Fast Company: What's so bad about a meritocratic workplace?
DE BOTTON: The work we do is supposed to reflect our talents, intelligence, and so on. Therefore, the meritocratic idea that you "make your own luck" is a very punishing one and explains many people's anxiety and depression over the work they do.
FC: What's the alternative?
DE BOTTON: There's often a language of deceit in workplaces, like, "Hey, everyone's having a great time here!" An acknowledgment that, actually, sometimes work is pretty horrible could make people happier than some saccharine picture that makes them worry, "What's wrong with me?"
FC: It's wrong to be ambitious?
DE BOTTON: Not if you're ambitious about the right things. Eighteenth-century aristocrats valued skills such as riding horses and dancing. Today, the only merit that counts is our ability to make money. We measure ambition in financial terms, so a woman who stays home to look after children views herself as worthless. Why can't we be ambitious about, say, spending time with kids?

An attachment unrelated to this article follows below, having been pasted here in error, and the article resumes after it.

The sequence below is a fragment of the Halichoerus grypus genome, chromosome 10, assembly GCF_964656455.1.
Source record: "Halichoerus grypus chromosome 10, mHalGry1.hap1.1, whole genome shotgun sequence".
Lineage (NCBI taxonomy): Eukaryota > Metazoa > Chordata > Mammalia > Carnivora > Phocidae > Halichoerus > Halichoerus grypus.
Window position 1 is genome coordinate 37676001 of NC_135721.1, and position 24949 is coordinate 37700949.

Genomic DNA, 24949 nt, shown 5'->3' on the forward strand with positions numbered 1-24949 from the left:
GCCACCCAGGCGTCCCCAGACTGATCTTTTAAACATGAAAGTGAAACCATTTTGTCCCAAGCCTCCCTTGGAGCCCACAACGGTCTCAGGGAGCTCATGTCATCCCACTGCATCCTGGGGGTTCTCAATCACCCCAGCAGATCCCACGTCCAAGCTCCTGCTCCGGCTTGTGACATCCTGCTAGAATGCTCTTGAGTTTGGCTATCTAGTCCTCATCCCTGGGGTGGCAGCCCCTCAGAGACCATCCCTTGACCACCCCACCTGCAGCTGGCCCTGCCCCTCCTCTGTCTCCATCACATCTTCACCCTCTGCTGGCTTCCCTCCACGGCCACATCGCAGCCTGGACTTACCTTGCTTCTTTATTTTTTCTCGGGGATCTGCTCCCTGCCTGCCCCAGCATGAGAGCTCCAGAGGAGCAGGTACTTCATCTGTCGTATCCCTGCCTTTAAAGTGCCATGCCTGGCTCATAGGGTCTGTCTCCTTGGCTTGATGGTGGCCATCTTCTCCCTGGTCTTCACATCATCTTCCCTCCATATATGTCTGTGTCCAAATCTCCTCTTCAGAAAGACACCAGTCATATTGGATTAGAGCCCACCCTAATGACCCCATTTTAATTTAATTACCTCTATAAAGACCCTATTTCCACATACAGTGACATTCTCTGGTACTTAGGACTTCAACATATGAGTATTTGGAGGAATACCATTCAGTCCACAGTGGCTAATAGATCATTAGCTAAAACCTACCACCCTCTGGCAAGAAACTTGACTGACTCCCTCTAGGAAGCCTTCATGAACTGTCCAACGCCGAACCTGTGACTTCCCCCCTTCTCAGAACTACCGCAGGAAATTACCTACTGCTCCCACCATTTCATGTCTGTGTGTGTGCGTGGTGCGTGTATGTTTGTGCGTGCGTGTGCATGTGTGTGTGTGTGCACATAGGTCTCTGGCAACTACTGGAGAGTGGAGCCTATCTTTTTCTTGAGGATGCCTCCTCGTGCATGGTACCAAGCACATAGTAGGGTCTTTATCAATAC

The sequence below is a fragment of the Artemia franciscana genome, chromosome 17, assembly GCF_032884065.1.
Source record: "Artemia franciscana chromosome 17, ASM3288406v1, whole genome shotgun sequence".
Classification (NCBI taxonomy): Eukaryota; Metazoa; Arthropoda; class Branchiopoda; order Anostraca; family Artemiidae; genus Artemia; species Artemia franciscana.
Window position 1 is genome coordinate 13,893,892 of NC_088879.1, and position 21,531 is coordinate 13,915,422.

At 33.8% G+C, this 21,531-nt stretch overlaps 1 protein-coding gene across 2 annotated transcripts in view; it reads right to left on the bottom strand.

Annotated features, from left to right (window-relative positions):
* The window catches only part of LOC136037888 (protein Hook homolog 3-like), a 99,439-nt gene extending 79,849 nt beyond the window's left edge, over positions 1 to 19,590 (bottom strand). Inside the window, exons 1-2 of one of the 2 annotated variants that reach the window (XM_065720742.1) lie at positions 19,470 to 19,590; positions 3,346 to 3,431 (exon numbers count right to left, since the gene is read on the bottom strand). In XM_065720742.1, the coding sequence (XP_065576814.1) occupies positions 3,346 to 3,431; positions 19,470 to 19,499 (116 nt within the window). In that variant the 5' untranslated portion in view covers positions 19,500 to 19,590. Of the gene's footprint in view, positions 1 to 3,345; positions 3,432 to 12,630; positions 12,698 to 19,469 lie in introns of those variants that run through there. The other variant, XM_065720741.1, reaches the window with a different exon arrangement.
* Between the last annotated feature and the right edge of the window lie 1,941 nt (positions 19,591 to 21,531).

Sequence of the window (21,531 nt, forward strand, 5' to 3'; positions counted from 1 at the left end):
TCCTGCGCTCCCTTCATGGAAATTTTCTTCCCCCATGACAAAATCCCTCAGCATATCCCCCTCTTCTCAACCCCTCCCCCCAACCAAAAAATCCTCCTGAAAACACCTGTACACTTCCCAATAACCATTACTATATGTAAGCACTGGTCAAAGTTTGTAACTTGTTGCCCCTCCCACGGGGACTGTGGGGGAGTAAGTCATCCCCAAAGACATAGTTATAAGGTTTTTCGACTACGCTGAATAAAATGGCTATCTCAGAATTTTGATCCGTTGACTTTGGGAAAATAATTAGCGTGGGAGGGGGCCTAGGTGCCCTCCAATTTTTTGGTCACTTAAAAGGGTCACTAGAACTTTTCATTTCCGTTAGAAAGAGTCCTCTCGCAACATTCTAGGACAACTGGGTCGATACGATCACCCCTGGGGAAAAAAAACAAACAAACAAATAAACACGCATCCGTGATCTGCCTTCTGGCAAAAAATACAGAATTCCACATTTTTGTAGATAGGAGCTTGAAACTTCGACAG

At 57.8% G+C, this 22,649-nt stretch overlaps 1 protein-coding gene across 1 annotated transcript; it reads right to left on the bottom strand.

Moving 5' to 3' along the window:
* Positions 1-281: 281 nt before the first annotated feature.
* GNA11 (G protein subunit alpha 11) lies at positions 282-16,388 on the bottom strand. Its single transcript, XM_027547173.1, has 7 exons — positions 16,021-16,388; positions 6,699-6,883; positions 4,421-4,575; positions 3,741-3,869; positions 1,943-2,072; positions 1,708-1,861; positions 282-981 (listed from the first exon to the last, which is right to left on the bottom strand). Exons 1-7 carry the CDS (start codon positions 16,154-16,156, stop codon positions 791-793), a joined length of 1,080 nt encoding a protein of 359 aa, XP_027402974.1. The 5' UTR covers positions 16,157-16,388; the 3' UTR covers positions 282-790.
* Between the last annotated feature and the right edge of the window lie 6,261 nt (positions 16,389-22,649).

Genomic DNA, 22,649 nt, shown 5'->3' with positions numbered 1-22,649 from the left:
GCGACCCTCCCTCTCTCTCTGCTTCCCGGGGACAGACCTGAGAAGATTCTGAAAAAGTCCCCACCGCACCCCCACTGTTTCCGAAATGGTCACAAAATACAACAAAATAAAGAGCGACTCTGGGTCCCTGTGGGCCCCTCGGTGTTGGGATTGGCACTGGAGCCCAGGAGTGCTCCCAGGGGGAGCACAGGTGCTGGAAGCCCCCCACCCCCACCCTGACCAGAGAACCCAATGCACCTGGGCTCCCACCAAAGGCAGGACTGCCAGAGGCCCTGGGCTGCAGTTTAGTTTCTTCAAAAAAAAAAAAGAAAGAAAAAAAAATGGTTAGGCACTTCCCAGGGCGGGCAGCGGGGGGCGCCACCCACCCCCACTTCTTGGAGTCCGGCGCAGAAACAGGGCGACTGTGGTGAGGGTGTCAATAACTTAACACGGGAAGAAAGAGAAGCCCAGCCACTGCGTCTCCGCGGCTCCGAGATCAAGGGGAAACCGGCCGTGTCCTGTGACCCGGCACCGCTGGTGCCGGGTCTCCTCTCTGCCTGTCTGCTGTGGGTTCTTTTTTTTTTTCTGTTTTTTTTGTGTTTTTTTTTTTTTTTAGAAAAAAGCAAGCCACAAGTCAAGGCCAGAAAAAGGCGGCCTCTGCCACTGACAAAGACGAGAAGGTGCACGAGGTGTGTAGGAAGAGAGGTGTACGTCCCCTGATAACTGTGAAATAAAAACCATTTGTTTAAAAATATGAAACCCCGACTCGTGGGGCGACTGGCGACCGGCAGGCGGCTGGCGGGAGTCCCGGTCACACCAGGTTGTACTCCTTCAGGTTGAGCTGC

FC: How do we change that?
DE BOTTON: Organizations can begin by ditching their resume-based view of merit. Many recruiters subscribe to a meritocratic view of education. But smart employers know true merit is an unexpected beast and doesn't always dwell in the "academic achievements" section of a resume.
FC: And we all revel happily in mediocrity?
DE BOTTON: A society in which only extraordinary achievements are valued is setting most people up for a cruel fall. You're no more likely to become as wealthy as Bill Gates than a 17th-century peasant was to become as wealthy as Louis XIV of France. Give your employees realistic expectations and tell them you value what they do now — not what they might become in the future.
A version of this article appeared in the February 2005 issue of Fast Company magazine.